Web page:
(CNN) -- On the last episode of reality ...
Jon left Kate and his eight children and took up with the party girl Hailey. Audrina got a restraining order against an alleged stalker. NeNe got into an argument with Kim during a photo shoot. And Rachel was attacked -- yet again -- by one of the city tabloids.
With plot points like this, who needs soap operas?
Certainly not most of America. In the past decade, the audience for soap operas has dwindled, as has the number of what broadcasters call "daytime dramas." Younger viewers, in particular, have gravitated toward reality shows, which feature the melodrama and outsized characters of soaps; it's perhaps no coincidence that the co-creator of MTV's "The Real World" and several other reality shows, Mary-Ellis Bunim, started as a soap writer and producer.
The latest soap victim, CBS' "Guiding Light" -- a show that began on NBC Radio in 1937 -- will go quietly out Friday after 72 years on the air.
Fans lament the passing of the show, which has followed the Springfield clans of the Bauers, Spauldings, Coopers and Lewises for decades.
"I've been watching 'Guiding Light' for the past 20 years," says Ashley Dos Santos, an account executive and pop culture expert with the Washington-based public relations firm Crosby-Volmer. "I think it's really, really sad."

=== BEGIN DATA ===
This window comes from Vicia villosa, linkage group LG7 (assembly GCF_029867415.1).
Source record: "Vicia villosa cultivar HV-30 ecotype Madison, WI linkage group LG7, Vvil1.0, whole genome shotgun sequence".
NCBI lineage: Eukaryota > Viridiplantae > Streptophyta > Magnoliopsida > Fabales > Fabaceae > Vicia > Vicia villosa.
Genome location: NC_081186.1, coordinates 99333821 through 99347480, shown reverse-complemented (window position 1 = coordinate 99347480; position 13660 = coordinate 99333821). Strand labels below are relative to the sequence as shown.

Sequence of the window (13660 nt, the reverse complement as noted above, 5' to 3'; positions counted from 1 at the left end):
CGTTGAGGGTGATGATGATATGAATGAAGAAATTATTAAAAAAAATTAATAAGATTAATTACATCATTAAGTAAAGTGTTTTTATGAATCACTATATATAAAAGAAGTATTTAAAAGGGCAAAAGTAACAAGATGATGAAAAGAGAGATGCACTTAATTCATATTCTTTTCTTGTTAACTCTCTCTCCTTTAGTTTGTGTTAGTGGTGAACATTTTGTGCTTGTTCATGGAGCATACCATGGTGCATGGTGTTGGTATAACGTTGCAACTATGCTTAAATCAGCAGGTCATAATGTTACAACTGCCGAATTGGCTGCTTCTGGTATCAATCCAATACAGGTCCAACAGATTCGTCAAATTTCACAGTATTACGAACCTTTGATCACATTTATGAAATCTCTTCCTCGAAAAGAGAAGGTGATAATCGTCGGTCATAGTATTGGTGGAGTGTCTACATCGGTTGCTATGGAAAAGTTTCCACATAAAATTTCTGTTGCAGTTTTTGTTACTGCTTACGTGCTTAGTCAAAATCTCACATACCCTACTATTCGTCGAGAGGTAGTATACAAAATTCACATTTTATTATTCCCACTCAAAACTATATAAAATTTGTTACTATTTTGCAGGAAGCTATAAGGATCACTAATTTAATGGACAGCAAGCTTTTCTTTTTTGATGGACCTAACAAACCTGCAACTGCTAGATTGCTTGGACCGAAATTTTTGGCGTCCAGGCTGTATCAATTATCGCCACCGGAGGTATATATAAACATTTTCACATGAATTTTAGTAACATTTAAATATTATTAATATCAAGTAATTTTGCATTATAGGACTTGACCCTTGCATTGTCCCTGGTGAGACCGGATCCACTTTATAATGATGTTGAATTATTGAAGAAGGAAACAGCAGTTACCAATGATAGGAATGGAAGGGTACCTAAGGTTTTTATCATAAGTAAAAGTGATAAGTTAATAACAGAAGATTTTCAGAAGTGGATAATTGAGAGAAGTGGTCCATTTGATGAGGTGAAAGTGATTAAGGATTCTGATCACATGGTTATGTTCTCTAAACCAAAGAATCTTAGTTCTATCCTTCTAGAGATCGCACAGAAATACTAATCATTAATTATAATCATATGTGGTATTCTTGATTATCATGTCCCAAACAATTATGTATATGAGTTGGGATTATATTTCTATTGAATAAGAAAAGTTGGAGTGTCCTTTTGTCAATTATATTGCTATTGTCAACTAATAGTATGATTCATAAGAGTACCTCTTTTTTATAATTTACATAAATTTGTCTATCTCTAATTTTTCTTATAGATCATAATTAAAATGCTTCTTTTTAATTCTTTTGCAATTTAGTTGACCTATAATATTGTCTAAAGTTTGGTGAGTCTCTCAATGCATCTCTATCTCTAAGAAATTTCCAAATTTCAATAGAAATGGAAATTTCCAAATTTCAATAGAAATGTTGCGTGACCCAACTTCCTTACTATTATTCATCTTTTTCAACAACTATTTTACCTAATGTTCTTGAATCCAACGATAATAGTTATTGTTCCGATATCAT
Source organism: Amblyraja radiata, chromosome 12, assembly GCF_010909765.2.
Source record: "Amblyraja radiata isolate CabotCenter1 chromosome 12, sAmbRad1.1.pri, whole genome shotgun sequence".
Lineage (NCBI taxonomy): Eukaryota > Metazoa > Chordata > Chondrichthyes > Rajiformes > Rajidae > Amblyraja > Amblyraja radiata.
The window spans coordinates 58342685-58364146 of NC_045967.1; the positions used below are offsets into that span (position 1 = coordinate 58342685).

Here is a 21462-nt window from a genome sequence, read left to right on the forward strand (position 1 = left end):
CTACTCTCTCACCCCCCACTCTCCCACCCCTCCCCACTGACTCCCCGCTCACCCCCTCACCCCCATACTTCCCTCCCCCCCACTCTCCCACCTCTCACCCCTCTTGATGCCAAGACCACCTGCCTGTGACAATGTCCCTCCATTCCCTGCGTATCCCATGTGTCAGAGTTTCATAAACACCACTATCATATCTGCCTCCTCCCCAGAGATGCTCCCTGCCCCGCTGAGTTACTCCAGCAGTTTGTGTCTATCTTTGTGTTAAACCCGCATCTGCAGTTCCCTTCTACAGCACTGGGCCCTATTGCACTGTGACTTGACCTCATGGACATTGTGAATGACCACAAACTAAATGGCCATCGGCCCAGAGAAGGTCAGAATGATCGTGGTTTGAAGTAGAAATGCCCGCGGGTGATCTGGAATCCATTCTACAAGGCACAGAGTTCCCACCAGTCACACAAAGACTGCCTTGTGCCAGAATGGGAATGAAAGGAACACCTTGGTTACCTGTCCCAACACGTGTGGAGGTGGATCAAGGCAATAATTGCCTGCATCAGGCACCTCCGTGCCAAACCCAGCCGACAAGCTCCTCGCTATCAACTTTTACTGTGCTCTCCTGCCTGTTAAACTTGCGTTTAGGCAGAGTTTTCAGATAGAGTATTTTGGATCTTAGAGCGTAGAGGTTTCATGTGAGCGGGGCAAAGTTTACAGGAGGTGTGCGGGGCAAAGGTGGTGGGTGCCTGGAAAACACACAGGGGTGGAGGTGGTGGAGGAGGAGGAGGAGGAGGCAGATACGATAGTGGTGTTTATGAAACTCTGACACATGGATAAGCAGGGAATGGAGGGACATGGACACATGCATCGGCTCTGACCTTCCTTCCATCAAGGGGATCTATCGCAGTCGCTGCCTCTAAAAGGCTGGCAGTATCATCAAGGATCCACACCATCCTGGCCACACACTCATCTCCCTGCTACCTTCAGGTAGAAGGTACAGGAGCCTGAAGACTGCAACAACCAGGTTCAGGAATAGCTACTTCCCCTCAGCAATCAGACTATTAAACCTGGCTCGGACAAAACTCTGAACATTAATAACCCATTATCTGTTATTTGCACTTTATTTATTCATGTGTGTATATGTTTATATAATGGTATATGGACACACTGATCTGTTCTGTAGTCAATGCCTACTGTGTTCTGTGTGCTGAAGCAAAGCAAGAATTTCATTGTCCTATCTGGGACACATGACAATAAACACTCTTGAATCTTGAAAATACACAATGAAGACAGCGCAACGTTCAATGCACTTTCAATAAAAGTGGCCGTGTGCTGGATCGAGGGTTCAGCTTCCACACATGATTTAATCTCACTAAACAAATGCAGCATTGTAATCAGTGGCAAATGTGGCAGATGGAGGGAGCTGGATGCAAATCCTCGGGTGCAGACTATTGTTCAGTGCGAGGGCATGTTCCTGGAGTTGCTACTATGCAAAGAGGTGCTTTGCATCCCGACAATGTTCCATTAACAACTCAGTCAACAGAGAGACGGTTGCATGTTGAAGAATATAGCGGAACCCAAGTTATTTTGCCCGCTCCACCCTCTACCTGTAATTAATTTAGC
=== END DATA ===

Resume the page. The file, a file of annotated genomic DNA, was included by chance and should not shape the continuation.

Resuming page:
But, as a (well) realist, she adds, "not surprising." She knows the trends, and the trend for soap operas is going in the wrong direction.
"It's very difficult to see how it could have survived," she says, noting that even she's ceased to follow "GL" in the past few years. With the multichannel universe, particularly the alternatives of talk shows, judge shows and reality shows, "I feel that a lot people, if they have to make a choice, they'd rather see 'Ellen.' "
Michael Sands, a Southern California-based media consultant, is blunter. "Soaps are passe ... old-fashioned," he says. "They're boring and stale. The public thrives on real-life drama. I'm surprised soaps lasted this long."
Not so long ago, such a dismissal would have been unfathomable. In the three-network arrangement that dominated for decades, soaps ruled daytime -- there were 19 in 1970 -- and even spawned prime-time variations, such as "Peyton Place" and "Dallas."
"The 1960s and '70s were an unmatched era for soaps, with women at home and just three or four [network] choices," says Sam Ford, an analyst with the communications firm Peppercom. He has a book on the genre due out next year.